RIGHT: Audrey Hepburn in How to Steal a Million (1966) LEFT: Marlene Dietrich in The Devil is a Woman (1935)

RIGHT: Audrey Hepburn in How to Steal a Million (1966)
LEFT: Marlene Dietrich in The Devil is a Woman (1935)

The Audrey Hepburn Connection
Getting back to the beautiful costumes (literally speaking), they are the zenith and nadir of fashion. We see her in poverty, conning Pasqualito in gaudy costumes, in the flashbacks (towards the end of the 19th century), and as a very fashionable lady, in glamorous attire in the, movie settings, present (early 20th century). Some of these gorgeous costumes (of the 1900’s), by Travis Banton, reminded me of the stylish costumes of Audrey Hepburn, from My Fair Lady (1964). Of course, both the movies are set during the Edwardian era, one in Spain, the other in UK. But these two movies comprise some of the most stylish costumes from that period, before the Great War; over a hundred years ago. Of course, My Fair Lady is set in the 1910’s, whilst The Devil is a Woman, is set in the late Victorian, to the beginning of the Edwardian era. At the same time the British era’s don’t necessarily apply to Spain. Dietrich’s costumes in the flashbacks are more like that of a gypsy woman (I haven’t posted any of the pictures with gaudy costumes above, but just the more fashionably elite attire, worn by the glamorous Dietrich, thus, below I’ve posted a couple of hideous costumes, worn by her, seen in flashback sequences). Again here, her cheap glittery attire, seen in flashback, to the more elegant Edwardian outfits, in the, films, present day, could again by symbolic of her character. It seems to showcase her improvement in taste, her sophistication, and her growth, as a individual, and not just as a fashionista. In the more elite settings, we see Dietrich’s character have a heart, though see refuses to openly show her kinder, and more vulnerable, side. As I mentioned earlier, she’s seen hiding behind masks, a plenty, both literally and figuratively.

Despite the stylish costumes, worn mainly, in the latter part of the movie, the lace eyewear, worn by Marlene Dietrich, at her initial entrance into the movie’s carnival (she’s seen in lace eyewear more than once), reminded me of the black lace eyewear, worn by Audrey Hepburn, in How to steal a Million (1966), released in the year know as Sexty-Sex!! Of course, How to steal a Million, was set in the mid-60’s itself.

Couple of gaudy costumes, worn by Marlene Dietrich, in the movie, in the flashback sequences, set in the Victorian era.

Couple of gaudy costumes, worn by Marlene Dietrich, in the movie, in the flashback sequences, set in the late-Victorian era.

One thing missing here, is Dietrich’s trade-mark, sharp, clean-cut, masculine trouser suits. Her androgynous sexual ambiguity, and her bold masculine femininity, is something missing in this movie. We don’t see her, even in drag, at least once. Another rare differentiation from her usual roles. Pretty much out of her comfort zone, yet ironically this is supposedly one of Marlene Dietrich’s favourite roles ever. It’s definitely a very non-Dietrich role, in very non-Dietrich attire. Especially in those ridiculous gypsy style clothing, she’s practically unrecognizable.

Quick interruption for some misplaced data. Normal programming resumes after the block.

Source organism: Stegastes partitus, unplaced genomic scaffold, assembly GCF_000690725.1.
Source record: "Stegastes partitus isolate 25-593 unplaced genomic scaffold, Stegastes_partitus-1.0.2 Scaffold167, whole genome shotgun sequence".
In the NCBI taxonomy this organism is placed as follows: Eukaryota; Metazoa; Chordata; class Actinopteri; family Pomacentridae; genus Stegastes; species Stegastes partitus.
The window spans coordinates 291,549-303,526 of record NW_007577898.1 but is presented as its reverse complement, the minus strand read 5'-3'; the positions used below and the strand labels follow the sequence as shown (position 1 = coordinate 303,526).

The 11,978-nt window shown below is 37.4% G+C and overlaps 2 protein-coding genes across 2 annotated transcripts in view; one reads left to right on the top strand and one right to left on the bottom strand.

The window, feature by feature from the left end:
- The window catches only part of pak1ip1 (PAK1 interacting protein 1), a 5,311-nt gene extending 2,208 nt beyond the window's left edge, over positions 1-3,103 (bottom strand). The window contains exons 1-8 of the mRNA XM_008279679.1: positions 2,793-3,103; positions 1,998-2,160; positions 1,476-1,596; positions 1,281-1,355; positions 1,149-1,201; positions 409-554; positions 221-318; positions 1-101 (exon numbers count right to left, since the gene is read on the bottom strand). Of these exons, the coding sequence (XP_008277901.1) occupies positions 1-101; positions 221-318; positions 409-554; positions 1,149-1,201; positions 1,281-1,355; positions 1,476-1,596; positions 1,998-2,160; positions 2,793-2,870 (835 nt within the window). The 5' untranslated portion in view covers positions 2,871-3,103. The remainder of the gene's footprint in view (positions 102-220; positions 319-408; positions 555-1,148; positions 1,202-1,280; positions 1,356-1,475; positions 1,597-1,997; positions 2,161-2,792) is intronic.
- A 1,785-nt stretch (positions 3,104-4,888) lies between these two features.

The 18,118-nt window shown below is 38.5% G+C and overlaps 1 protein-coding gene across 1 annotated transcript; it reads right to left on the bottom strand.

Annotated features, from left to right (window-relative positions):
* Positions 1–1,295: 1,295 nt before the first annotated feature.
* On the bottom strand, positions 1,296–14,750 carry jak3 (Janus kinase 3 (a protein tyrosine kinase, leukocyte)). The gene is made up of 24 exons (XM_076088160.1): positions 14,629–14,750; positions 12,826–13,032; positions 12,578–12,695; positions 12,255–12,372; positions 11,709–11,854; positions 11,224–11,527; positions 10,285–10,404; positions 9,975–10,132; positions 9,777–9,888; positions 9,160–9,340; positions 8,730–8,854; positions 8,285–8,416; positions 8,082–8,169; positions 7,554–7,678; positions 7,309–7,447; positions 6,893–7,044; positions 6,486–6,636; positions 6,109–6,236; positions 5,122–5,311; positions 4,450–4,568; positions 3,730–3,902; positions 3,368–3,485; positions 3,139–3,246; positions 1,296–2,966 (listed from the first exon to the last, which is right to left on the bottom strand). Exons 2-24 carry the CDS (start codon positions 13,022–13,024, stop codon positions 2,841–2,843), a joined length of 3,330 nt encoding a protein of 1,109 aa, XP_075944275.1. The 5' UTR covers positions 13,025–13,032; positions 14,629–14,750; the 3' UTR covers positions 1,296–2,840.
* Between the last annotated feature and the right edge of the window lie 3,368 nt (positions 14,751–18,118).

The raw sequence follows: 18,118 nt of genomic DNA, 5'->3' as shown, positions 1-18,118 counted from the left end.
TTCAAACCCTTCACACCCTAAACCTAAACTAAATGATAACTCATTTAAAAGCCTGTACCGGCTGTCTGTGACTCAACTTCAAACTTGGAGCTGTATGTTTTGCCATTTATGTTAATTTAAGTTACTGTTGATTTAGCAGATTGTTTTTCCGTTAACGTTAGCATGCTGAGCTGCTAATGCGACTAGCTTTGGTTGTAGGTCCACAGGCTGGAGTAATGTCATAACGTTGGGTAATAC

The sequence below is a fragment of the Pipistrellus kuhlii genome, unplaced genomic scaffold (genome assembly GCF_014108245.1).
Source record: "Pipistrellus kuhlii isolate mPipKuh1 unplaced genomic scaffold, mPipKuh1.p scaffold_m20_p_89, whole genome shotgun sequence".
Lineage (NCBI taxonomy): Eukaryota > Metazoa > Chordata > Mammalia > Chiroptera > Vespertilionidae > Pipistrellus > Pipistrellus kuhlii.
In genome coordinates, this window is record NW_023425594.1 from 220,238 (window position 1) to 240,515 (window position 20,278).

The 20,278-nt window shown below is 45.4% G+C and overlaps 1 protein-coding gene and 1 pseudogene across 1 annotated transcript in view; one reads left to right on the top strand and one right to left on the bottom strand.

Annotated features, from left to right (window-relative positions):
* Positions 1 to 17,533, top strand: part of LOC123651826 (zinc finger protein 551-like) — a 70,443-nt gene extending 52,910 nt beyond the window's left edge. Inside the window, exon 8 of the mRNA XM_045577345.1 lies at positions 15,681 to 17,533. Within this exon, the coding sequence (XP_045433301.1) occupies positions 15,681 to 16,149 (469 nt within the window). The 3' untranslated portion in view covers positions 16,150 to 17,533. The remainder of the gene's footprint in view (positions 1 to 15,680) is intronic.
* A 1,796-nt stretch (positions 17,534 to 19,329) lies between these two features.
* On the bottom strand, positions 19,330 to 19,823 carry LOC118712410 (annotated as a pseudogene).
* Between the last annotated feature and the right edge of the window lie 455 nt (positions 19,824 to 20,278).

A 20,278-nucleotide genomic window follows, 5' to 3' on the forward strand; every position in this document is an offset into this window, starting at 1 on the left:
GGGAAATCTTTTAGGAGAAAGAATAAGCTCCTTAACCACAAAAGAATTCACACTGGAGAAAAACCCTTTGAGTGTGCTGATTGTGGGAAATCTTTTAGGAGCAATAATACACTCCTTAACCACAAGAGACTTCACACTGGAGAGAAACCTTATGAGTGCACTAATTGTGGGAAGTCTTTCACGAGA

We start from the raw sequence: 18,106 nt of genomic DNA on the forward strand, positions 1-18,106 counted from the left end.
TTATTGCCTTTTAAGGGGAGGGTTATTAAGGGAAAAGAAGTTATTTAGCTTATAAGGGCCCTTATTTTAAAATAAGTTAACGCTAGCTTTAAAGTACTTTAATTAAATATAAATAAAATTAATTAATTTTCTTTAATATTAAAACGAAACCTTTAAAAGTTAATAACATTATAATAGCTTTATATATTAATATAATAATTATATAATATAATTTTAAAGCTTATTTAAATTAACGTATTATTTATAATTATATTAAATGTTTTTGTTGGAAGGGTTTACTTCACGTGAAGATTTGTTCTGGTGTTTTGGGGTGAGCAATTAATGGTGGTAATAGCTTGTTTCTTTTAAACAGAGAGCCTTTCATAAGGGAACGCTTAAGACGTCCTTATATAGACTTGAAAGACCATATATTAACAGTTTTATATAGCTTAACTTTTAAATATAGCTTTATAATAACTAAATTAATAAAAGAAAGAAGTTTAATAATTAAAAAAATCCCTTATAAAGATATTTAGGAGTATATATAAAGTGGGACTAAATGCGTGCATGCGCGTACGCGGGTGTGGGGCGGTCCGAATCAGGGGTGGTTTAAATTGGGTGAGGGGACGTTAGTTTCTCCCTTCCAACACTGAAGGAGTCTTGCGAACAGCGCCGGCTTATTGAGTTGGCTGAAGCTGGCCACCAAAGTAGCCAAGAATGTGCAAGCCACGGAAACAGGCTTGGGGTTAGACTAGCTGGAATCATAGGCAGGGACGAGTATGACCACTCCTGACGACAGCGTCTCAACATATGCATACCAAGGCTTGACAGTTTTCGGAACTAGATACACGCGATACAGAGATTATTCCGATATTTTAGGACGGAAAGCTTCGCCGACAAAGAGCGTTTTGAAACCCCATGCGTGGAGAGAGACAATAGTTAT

The Controversy
The movie met heavy censorship, back in the day. Spain was outraged with the depiction of Spanish people in the movie. And once the Spanish government threatened to boycott all Hollywood films, Paramount Studio’s got hold of all prints in circulation, and burned them all. But Marlene Dietrich saved a copy, for herself, thus the movie still survives, in the 21st century. None the less a very bold movie, to come out of the 30’s, and most probably unacceptable back then (due to the crazed Hays Code of Law), that a woman should find herself in charge of herself, and not running behind a man.

The Dietrich DVD’s
Back in mid-September 2016, my father went to the States, for a an official visit. I asked my sister, who lives in USA, to get me some books and DVD’s, and sent her a massive list. She sent me most of the books, and six DVD’s. One of the DVD’s was a collection of Marlene Dietrich films, titled, “Marlene Dietrich: The Glamour Collection”, comprising of five of her films. I watched Morocco (1930) and Blonde Venus (1932), last month (October 2016) itself. Am yet to watch the rest from her collection.
the-devil-is-a-woman-marlene-dietrich-through-the-gateThe Dietrich Films
The first I heard of Marlene Dietrich, was as a teenager, in 1992, the year Dietrich died, aged 90. I saw a magazine full of her glamorous pictures. The first film of hers, that I know of, that I watched, was in 2002. When I was doing my MA in International Cinema (2002-2003), at the University of Luton, Luton, UK; in my first semester, for the module, ‘Post-colonial and third Cinema’, we mostly studied Asian and African movies (third world Cinema). BUT we also watched a Hollywood classic set in Africa, studying the orientalist attitude towards the third world. The film was, The Garden of Allah (1936), starring Dietrich alongside Charles Boyer. Post that I saw her in more mature, yet secondary, roles, like in the noir-classic, Touch of Evil (1958), and, the Audrey Hepburn, rom-com, Paris – When It Sizzles (1964).